Posted on Fri, Jun. 30, 2006
Returned Cubans `desperate'
BY ANDREA RODRIGUEZ
HAVANA - One of 15 Cuban migrants sent home after reaching an abandoned
bridge in the Florida Keys said the group is growing desperate after
three months awaiting final Cuban government approval to leave for good.
The migrants were returned to Cuba in January. But a deal allowing 14 of
them to emigrate permanently was reached in March between U.S. District
Judge Frederic Moreno in Miami and the U.S. government, which had argued
that the U.S. Coast Guard acted correctly in sending the Cubans back.
Now all they lack is the ''white card,'' an exit permit Cubans must
receive from the communist government to leave the island.
''All of us are desperate. They haven't answered us,'' Elizabeth
Hernández said Wednesday in a phone interview from a town east of Havana
in Matanzas province.
Fourteen of the 15 have humanitarian visas from the American government
to emigrate to the United States. U.S. officials did not give a visa to
the 15th, reportedly for giving them false statements.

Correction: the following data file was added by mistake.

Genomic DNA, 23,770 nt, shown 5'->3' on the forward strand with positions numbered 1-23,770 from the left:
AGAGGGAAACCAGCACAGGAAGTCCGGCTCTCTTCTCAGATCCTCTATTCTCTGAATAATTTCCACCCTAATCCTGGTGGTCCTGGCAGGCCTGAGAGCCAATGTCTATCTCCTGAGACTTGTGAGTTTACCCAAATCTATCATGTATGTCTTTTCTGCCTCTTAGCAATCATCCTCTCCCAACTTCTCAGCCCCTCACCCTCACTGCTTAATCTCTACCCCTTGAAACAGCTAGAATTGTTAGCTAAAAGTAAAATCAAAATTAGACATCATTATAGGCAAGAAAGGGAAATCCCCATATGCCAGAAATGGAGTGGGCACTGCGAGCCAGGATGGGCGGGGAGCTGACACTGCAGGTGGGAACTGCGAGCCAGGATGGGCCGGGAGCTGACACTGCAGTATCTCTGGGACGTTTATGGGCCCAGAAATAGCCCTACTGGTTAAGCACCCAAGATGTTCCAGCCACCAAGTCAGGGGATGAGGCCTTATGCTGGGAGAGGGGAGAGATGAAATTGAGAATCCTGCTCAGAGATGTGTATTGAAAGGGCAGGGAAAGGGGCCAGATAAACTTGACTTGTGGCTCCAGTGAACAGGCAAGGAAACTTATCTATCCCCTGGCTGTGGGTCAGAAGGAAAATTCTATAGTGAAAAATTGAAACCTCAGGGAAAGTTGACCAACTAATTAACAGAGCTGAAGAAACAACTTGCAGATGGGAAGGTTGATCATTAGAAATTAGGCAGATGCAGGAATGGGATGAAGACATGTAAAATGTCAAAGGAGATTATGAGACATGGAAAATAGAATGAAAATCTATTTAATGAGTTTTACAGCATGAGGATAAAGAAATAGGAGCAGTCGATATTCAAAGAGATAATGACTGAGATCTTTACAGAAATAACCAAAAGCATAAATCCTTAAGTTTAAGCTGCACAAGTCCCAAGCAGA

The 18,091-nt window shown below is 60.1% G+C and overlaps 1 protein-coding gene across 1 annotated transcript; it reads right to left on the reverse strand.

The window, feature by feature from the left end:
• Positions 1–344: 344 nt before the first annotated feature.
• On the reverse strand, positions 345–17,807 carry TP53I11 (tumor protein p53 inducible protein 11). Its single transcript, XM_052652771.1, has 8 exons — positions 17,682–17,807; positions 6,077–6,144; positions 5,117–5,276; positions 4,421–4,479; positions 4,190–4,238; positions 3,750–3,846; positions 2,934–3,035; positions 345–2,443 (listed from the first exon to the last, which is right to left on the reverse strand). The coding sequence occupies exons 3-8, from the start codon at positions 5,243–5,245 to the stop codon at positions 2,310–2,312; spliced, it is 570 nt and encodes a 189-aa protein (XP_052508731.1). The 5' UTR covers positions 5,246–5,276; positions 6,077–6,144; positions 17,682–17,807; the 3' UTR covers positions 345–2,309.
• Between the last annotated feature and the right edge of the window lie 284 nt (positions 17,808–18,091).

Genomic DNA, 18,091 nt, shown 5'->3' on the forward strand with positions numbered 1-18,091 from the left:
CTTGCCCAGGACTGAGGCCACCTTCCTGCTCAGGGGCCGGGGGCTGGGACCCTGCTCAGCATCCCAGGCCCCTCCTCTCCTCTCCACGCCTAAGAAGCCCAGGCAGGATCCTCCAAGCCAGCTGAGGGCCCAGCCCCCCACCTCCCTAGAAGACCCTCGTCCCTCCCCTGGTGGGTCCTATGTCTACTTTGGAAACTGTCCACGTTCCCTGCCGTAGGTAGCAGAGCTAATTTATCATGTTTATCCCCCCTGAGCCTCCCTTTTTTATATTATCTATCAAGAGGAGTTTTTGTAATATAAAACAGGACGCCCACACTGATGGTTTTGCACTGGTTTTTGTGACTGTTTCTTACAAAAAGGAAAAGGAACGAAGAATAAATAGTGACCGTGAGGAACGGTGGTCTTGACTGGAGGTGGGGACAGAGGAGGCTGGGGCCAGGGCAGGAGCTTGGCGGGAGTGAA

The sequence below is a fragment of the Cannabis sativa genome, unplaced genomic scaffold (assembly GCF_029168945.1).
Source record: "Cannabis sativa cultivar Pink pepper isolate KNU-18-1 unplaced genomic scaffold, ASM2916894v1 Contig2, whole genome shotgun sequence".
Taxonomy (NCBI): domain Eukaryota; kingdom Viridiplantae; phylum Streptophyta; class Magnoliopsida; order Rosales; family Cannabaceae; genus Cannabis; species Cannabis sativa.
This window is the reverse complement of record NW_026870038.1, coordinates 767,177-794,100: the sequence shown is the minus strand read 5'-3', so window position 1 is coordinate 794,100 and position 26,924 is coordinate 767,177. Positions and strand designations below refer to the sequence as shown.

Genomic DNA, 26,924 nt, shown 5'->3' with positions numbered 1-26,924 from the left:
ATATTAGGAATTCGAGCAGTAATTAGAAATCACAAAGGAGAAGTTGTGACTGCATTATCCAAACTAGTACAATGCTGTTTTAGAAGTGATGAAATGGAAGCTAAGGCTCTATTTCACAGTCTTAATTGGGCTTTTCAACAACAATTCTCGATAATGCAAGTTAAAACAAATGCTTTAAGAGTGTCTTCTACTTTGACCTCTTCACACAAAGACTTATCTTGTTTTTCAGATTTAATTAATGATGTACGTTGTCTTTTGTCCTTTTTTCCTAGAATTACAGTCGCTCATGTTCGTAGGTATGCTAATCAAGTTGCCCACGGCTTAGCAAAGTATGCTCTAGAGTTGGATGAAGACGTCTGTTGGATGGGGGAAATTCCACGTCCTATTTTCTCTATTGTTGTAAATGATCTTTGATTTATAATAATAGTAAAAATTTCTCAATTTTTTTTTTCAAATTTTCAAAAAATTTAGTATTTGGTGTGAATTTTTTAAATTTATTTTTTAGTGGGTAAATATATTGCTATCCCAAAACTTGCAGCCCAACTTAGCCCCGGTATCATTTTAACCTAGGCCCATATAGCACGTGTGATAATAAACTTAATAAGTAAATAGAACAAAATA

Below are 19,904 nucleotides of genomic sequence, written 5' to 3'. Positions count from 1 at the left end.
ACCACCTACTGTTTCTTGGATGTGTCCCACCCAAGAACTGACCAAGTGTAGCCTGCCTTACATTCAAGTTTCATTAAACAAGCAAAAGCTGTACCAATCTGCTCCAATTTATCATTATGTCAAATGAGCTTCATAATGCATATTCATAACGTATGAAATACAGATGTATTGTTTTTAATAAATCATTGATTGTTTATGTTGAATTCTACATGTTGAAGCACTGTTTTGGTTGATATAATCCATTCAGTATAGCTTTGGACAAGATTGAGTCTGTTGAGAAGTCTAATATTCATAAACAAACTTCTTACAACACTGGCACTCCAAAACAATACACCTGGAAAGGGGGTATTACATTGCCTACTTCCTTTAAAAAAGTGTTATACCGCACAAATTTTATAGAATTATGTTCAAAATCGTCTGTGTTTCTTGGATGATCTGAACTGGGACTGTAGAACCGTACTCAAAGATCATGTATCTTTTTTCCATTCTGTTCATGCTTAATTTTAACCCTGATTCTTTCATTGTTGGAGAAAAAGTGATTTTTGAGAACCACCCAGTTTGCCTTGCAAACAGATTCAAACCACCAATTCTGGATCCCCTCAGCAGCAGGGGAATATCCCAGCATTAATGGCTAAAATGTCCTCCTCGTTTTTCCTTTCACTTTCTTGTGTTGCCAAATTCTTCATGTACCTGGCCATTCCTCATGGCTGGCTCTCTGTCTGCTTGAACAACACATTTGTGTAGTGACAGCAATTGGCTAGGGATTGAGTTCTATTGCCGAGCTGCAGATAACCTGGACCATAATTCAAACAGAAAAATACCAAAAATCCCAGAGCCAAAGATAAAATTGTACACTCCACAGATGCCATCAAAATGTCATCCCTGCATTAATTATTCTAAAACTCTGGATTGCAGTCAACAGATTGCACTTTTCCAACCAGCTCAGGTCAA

The migrants have quit their jobs as instructed by Cuban authorities in
preparation to go to the United States.
Under the United States' ''wet foot/dry foot'' policy, most Cubans who
reach U.S. soil are allowed to remain, while those intercepted at sea
are generally sent home.
U.S. Coast Guard officials determined the old bridge in the Florida Keys
did not qualify as dry land because parts are missing and it no longer
connects to U.S. soil.
But the repatriations caused an uproar among South Florida's Cuban exiles.
Cuba's government has never publicly commented on the case. However,
when asked about it earlier this year, National Assembly President
Ricardo Alarcón criticized U.S. immigration policies that he said
encourage Cubans to make the risky sea journey.